5

enter image description hereI could use some tips on restoring a scanned print of a family photograph from the 1930s. The photo is heavily scratched, but I would like to restore as much as possible. Any tips on removing the texture of scratches on the image? The foreground is very soft and I would like to improve definition and detail.

3

I took Nathan's image as a baseline then used Wavelet Decomposition with a rough select around the people to duplicate two layers of detail and re-merge it back in to try to sharpen without producing the sharpen artifacts you get from unsharp mask.

Wavelet Sharpening


Per a request for methodology details:

I used GIMP 2.10

GIMP Filter Select

Wavelet-5

Layers

Layers Scale 2 through 5 and residual follow. (Scale 1 has almost no information).

Scale 2

Scale 3

Scale 4

Scale 5

residual

I duplicated layers scale 3 & 4.

LayerDup

I also selected just the people and deleted everything else in the duplicated layers to apply the sharpen effect to just the people. Not Shown.

Besides a sharpen effect from duplicating layers, the reverse can be accomplished by deleting layers or painting gray over various level details in the wavelet decomposition to selectively remove different levels of detail, effectively blurring. You can even blur gross detail while keeping fine detail.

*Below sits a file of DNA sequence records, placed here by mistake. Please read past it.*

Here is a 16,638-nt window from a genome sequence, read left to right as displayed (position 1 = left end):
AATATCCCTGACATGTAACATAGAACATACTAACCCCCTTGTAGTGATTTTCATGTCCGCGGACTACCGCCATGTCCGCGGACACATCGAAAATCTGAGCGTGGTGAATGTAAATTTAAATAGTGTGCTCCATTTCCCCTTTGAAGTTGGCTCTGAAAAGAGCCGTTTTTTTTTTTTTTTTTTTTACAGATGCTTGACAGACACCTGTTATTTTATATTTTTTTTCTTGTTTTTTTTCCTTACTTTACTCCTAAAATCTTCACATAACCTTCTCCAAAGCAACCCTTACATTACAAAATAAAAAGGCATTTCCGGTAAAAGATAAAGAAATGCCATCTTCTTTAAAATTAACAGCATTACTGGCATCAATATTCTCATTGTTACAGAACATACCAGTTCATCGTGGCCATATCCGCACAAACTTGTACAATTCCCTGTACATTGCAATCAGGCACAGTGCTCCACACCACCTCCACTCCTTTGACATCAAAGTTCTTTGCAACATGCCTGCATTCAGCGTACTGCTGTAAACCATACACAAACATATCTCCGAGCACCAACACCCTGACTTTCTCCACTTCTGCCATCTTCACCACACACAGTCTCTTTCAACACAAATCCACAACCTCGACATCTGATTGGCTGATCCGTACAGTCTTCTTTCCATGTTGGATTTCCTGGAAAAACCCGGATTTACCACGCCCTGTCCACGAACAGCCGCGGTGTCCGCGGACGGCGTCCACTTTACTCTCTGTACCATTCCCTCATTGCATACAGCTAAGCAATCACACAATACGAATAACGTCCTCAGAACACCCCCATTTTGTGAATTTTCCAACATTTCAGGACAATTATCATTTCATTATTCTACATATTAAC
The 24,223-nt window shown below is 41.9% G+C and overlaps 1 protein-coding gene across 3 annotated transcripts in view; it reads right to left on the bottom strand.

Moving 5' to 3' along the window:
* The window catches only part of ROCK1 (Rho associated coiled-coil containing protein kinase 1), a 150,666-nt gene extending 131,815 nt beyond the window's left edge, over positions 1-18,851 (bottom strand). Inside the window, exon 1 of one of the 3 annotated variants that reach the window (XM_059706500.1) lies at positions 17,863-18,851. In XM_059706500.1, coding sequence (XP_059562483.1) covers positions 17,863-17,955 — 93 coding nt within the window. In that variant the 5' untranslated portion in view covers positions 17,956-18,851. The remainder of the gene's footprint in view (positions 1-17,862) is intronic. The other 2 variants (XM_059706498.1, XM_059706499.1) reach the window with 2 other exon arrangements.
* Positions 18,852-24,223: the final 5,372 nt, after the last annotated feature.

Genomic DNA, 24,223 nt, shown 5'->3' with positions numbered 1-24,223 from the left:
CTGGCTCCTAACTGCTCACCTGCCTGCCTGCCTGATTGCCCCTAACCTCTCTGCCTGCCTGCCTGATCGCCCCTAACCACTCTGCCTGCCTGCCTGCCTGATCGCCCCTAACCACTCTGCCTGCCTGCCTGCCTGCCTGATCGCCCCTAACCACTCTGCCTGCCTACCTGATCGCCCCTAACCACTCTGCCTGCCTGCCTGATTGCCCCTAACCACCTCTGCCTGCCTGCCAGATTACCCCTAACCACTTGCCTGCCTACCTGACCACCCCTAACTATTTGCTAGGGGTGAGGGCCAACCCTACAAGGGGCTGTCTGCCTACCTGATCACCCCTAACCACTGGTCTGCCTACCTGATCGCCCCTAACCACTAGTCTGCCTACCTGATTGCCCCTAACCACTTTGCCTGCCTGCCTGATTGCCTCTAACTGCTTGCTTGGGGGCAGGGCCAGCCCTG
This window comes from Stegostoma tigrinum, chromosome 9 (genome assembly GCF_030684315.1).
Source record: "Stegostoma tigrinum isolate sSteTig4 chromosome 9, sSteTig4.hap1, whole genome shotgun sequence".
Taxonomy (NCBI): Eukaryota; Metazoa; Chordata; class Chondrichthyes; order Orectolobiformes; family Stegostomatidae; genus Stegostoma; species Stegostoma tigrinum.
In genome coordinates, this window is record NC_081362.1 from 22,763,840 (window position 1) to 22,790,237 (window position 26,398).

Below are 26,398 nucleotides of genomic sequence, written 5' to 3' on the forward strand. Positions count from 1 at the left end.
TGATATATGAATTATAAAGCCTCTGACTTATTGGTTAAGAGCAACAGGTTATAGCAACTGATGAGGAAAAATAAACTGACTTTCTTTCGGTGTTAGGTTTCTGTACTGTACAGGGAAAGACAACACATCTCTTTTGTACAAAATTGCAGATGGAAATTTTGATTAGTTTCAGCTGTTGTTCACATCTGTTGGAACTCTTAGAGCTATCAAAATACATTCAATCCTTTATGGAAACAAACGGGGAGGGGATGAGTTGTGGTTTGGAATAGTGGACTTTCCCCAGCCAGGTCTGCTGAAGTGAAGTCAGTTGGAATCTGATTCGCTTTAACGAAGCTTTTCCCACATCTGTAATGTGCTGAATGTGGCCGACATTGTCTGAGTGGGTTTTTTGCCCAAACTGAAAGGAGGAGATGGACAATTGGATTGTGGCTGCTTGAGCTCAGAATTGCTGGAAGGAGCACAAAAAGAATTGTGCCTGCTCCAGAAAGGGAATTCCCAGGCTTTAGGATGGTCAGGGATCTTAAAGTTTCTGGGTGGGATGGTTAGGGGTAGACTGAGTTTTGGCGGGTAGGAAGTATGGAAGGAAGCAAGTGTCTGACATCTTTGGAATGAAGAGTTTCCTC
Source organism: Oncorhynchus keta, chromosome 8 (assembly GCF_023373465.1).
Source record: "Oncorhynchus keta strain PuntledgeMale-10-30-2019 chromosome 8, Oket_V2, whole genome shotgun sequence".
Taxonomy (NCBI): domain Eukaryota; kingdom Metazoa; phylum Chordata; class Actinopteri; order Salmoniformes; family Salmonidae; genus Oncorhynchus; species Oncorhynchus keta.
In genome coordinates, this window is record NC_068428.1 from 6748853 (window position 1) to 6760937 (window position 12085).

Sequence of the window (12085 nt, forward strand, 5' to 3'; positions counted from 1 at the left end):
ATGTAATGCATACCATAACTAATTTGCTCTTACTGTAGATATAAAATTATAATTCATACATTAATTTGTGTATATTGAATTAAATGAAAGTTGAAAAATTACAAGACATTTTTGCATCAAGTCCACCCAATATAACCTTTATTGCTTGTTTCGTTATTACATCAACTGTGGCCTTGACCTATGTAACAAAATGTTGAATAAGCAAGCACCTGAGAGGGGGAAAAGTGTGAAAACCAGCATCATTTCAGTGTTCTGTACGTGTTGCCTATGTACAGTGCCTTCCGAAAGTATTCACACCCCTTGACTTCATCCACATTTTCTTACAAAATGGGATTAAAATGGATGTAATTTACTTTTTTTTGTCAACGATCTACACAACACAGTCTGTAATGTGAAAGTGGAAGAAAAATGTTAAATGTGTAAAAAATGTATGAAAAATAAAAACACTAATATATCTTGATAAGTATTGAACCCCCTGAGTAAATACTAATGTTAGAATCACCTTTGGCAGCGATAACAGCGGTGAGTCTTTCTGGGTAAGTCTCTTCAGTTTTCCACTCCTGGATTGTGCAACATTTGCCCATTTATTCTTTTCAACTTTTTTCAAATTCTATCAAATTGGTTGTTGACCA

Editing just the residual can help remove color stains without impacting details.

3
  • 1
    This would be much more helpful if you explained how you did what you did. What software, for instance.
    – Eric S
    Oct 19 '20 at 17:05
  • 1
    @Eric S - Explanation added per your request. Oct 19 '20 at 18:17
  • Outstanding! +1
    – Eric S
    Oct 19 '20 at 20:42
2

Here is my image after removing major scratches and defects. I tried playing around with whole-image FFT to remove finer scratches and texture but could not find a good way to keep foreground details (e.g. hair, skin edges, etc.). This was VERY meticulous use of heal brush, and I don't have the patience to heal brush every scratch in this image.enter image description here

1
  • FFT is helpful only for regularly occurring patterns, such as grids or halftone screens. Since scratches are not regular, FFT wouldn't be helpful.
    – xiota
    Oct 19 '20 at 6:03

Your Answer

By clicking “Post Your Answer”, you agree to our terms of service, privacy policy and cookie policy

Not the answer you're looking for? Browse other questions tagged or ask your own question.